Purpose: Nuclear factor-κB (NF-κB)/REL transcription factors promote cancer cell survival and progression. The canonical (NF-κB1/RELA or cREL) and alternate (NF-κB2/RELB) pathways require the proteasome for cytoplasmic-nuclear translocation, prompting the investigation of bortezomib for cancer therapy. However, limited clinical activity of bortezomib has been observed in many epithelial malignancies, suggesting this could result from incomplete inhibition of NF-κB/RELs or other prosurvival signal pathways. Experimental Design: To examine these possibilities, matched biopsies from 24 h posttreatment were obtained from accessible tumors of patients who received low-dose bortezomib (0.6 mg/m2) before reirradiation in a phase I trial for recurrent head and neck squamous cell carcinoma (HNSCC). Effects of bortezomib on apoptosis and proliferation by TUNEL and Ki67 staining were compared with nuclear staining for all five NF-κB subunits, phosphorylated extracellular signal-regulated kinase 1/2 (ERK1/2), and phosphorylated signal transducers and activators of transcription 3 (STAT3) in tumor biopsies, and by 3-(4,5-dimethylthiazol-2-yl)- 2,5-diphenyltetrazolium bromide (MTP) and DNA binding assay for the five NF-κB subunits in HNSCC cell lines. Results: HNSCC showed increased nuclear staining for all five NF-κB subunits, phosphorylated ERK1/2, and phosphorylated STAT3. Bortezomib treatment significantly enhanced apoptosis with inhibition of nuclear RELA in three of four tumors, but other NF-κB subunits, ERK1/2, and STAT3 were variably or not affected, and tumor progression was observed within 3 months. In HNSCC cell lines, 10-8 mol/L bortezomib inhibited cell density while inhibiting tumor necrosis factor-α-induced and partially inhibiting basal activation of NF-κB1/RELA, but not NF-κB2/RELB. Conclusions: Although low-dose bortezomib inhibits activation of subunits of the canonical pathway, it does not block nuclear activation of the noncanonical NF-κB or other prosurvival signal pathways, which may contribute to the heterogeneous responses observed in HNSCC.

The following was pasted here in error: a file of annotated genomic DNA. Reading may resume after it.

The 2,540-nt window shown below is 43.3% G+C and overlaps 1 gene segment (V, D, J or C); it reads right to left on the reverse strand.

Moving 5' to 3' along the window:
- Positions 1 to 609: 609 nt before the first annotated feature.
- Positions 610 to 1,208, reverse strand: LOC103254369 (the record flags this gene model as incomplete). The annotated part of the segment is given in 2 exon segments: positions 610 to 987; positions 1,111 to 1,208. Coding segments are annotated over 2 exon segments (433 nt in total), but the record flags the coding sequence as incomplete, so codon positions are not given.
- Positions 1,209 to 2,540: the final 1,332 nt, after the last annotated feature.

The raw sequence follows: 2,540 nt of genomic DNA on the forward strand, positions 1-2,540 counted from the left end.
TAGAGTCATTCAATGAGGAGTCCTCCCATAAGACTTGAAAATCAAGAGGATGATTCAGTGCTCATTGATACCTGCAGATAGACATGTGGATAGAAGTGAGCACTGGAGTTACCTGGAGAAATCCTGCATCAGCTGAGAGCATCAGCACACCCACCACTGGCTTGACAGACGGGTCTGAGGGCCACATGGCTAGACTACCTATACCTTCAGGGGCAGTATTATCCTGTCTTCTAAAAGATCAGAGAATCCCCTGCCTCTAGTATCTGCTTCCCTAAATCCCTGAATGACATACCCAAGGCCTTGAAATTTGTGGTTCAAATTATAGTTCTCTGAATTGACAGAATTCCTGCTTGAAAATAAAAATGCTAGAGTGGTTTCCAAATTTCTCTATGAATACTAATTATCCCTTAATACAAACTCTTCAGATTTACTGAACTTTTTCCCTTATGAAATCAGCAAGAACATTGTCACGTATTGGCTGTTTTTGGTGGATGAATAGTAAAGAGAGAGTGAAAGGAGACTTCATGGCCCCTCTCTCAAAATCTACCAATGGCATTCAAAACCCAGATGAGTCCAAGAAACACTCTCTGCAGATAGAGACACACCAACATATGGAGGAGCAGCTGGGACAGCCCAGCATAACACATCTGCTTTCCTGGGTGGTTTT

ASJC Scopus subject areas
- Cancer Research